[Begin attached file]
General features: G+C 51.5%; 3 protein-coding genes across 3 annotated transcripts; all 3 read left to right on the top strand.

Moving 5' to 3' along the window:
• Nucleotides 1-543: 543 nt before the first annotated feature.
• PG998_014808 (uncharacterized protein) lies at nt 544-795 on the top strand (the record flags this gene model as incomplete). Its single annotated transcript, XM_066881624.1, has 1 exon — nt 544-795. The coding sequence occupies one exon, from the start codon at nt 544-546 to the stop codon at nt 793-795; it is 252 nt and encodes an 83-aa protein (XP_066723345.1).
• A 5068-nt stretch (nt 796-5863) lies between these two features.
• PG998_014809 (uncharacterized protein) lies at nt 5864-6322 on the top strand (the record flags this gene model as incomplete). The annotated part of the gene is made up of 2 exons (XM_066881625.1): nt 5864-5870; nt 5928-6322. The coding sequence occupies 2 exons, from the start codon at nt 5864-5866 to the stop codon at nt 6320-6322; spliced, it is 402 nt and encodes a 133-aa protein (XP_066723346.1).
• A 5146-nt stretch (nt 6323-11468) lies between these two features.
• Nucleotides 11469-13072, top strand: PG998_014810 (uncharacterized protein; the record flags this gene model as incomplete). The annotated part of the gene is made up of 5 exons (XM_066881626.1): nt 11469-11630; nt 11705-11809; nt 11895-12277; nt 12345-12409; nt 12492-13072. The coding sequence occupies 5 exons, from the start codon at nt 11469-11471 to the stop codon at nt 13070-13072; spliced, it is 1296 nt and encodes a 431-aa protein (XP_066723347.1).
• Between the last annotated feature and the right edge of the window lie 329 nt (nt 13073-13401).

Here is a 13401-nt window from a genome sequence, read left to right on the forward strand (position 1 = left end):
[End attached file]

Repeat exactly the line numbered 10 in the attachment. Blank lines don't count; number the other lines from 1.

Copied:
Here is a 13401-nt window from a genome sequence, read left to right on the forward strand (position 1 = left end):